For me this was Dromund Kaas, capital of the Sith empire and graphically very pretty. The city itself is all massive spires stretching upwards while outside a deadly jungle is patrolled by wild animals, Mandalorian mercenaries and rogue Sith. The city is alive both with players and rambling groups of NPCs and there is usually plenty to do. While it lacks the character of the city hubs in other Bioware titles (Ilium this ain’t) it is superior to any hub I’ve seen in any other MMO. This saying can pretty much be applied to everything I have seen so far in the game. I looks amazing but amazing for an MMO, the story is fantastic but fantastic for an MMO. There is enough Bioware in here to keep fans happy but please don’t expect KOTOR 3 (and definitely don’t expect the KOTOR 4,5,6 stuff that was trotted out pre-release) or Mass Effect. The MMO aspect of this game just can’t allow that level of detail for each player. Still, once you go in fully aware of just how much of an MMO this is you are going to have a good time.
The story elements of the game also apply to planets. Your quest log will contain entries for class quests, which will move on your story, and planet quests which are just the ambient things happening on a given world. On Dromund Kaas this includes a slave rebellion, a crazed Sith conducting dangerous weapon experiments and even some ties to Revan. Your class quests will generally bring you into the same area the planet quests are taking place so you will never miss out on anything unless you want to. These quests will also offer opportunities to gain light and dark points which are just starting to make a difference to my character now. The writing for these moments has generally been well done so far with the dark side choices offering some deliciously evil pieces of dialogue.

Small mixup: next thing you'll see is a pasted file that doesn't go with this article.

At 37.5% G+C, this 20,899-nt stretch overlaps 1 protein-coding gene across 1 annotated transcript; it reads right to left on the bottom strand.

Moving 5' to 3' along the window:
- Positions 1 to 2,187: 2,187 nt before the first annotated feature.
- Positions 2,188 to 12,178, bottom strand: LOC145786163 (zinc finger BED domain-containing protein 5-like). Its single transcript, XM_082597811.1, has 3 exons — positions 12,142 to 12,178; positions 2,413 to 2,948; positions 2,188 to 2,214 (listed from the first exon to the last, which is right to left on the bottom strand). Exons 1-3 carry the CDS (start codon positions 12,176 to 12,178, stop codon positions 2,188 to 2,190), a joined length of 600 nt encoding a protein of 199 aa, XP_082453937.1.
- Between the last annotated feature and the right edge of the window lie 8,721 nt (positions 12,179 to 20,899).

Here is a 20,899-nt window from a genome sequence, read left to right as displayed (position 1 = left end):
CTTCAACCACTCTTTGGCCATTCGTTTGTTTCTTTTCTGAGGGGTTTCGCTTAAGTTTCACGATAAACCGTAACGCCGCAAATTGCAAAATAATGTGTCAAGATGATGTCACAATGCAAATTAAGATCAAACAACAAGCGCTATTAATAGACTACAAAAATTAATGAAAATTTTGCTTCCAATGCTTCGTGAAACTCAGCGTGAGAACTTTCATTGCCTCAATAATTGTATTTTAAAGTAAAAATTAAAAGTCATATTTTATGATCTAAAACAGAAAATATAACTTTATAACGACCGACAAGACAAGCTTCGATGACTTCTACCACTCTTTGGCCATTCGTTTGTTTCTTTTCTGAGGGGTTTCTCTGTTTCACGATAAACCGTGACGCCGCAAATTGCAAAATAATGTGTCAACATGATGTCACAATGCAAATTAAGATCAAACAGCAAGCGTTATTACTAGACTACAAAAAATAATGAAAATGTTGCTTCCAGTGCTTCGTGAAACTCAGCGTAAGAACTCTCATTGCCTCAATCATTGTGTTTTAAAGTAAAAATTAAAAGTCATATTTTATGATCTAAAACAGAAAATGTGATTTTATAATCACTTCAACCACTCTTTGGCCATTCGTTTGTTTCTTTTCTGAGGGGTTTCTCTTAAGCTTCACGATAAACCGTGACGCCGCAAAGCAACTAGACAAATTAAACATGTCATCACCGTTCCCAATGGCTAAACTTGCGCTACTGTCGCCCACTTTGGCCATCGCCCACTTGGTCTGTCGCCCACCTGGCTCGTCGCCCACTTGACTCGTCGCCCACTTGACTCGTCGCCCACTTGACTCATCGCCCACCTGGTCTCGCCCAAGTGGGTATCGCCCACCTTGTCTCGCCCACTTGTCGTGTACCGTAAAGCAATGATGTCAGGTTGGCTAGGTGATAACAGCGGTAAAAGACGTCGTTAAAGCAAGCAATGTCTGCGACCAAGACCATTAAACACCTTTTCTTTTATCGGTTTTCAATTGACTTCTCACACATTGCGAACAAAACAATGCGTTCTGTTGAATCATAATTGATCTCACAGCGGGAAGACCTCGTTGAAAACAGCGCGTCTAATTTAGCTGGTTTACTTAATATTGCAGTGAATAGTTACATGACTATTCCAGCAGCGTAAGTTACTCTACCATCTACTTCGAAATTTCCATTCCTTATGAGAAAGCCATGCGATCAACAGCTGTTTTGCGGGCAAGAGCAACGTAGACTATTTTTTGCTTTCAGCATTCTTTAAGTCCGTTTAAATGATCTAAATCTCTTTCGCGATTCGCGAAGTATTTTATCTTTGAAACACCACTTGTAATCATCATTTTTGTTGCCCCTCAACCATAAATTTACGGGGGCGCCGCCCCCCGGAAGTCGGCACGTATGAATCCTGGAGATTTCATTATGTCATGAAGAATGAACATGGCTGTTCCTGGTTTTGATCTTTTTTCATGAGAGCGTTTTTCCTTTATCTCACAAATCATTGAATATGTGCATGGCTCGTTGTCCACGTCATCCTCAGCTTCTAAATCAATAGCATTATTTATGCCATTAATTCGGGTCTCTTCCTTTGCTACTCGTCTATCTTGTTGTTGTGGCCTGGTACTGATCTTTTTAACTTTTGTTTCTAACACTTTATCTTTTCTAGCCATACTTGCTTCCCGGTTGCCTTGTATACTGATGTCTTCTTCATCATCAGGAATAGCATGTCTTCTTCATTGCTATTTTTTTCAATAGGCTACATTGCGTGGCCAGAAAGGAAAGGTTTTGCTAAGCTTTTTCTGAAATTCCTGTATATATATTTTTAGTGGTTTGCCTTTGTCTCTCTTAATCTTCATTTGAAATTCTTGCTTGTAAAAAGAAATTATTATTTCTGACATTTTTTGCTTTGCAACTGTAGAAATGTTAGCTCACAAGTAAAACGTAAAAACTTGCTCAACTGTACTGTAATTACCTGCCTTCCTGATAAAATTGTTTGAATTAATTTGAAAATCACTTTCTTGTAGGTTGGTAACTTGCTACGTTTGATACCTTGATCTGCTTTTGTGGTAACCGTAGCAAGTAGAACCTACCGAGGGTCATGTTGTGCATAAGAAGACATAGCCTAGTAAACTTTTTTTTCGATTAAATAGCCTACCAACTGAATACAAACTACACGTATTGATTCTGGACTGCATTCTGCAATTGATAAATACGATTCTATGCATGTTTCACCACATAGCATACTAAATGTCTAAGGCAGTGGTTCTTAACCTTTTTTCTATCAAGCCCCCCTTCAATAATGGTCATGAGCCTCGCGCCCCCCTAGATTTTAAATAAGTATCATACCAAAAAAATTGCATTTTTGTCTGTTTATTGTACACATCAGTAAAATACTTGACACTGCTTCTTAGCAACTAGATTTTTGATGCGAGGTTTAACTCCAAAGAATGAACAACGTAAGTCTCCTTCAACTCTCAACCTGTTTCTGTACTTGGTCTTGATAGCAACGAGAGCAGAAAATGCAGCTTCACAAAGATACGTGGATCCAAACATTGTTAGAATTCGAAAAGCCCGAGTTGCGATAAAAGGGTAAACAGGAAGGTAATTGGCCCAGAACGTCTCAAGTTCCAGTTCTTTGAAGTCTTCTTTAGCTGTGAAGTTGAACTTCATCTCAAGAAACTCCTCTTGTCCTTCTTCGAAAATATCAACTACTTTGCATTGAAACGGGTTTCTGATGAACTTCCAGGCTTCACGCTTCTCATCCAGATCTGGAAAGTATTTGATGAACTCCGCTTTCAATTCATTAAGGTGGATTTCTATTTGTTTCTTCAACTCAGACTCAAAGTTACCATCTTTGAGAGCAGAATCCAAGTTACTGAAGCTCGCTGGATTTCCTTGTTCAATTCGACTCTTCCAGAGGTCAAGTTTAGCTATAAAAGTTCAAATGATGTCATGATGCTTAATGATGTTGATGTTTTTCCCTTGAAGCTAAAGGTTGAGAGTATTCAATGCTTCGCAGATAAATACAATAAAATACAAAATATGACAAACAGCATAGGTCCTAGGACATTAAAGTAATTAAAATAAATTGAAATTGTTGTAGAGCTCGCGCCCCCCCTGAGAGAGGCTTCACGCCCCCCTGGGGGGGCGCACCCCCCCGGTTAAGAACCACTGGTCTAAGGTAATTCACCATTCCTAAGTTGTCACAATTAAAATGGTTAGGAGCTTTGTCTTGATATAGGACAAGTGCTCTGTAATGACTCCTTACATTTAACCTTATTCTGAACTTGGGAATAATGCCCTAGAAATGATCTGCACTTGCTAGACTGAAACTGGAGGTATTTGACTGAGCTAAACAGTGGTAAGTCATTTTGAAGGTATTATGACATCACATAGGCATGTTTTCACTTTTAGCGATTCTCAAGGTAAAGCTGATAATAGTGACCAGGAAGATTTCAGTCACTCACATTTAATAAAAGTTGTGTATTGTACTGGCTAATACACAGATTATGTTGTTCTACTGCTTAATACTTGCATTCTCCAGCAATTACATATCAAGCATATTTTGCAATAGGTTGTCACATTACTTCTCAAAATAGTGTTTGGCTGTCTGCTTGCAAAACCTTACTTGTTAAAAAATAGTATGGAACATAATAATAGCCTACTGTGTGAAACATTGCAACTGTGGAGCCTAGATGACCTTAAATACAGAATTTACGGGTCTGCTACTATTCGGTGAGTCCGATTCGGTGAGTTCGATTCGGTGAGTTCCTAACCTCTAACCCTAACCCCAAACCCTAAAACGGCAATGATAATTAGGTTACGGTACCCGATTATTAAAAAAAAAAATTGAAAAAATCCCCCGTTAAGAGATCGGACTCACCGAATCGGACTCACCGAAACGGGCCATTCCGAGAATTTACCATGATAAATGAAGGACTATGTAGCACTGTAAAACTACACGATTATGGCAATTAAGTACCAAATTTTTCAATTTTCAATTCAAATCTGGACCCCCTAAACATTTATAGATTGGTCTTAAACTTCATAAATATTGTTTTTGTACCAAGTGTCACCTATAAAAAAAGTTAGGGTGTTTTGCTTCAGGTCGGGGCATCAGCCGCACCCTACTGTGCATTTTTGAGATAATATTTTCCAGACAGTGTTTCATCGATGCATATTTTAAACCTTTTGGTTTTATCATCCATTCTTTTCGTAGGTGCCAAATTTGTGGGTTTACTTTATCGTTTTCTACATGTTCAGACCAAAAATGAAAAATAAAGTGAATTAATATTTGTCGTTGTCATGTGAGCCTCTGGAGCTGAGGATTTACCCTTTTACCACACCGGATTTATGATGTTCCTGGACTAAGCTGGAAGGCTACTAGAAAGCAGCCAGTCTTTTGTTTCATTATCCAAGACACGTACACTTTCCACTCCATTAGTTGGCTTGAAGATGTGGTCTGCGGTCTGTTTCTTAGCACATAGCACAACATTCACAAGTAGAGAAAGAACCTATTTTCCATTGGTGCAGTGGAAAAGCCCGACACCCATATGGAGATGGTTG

*UPDATE* Part II
Last time I explained some of the ground work that The Old Republic does before letting you out into the big wide galaxy. It lays down the basic “rule set” for you chosen class and introduces the story beats you will be following for the next hundred or so hours. With a fairly firm grasp of the game under my belt I set myself to exploring the “massive” part of the game and discovered that sometimes people are nice on the internet.
I started a new character in a move that is apparently known as “re-rolling”. I did this with the intention of doing some of the lower level group content lest I jump into something way out of my league with my main character who was hovering around something like level thirty. This involved doing some of the first heroic quests in the game and spending around twenty minutes spamming “LFG (looking for group) quest name”. It took a surpringly long time to round up a posse of four people; this is probably the most severe problem I’ve encountered with the game so far. I think it’s down to the instancing of the game since the server activity list is always constantly going between heavy and “very heavy”. This problem became far less severe when I met up with a solid group that I continued to hang around with.
The group dynamic is really pretty fun with each character playing a different role. Some “tank” which means they have high health and are designed to draw the attention of enemies. My character filled the role of DPS which meant I hit hard but couldn’t take punishment myself which meant I relied on a healer to their job and a tank to keep enemies away. It’s a time tested formula but one that works and really comes into it’s own when you are joining up with a group and seeing snippets of their own class stories. It began to feel like we were a Star Wars team made up from Sith, bounty hunters and a duplicitous agent. I would love to see some kind of group storyline be implemented somewhere down the road to extenuate this feeling even further.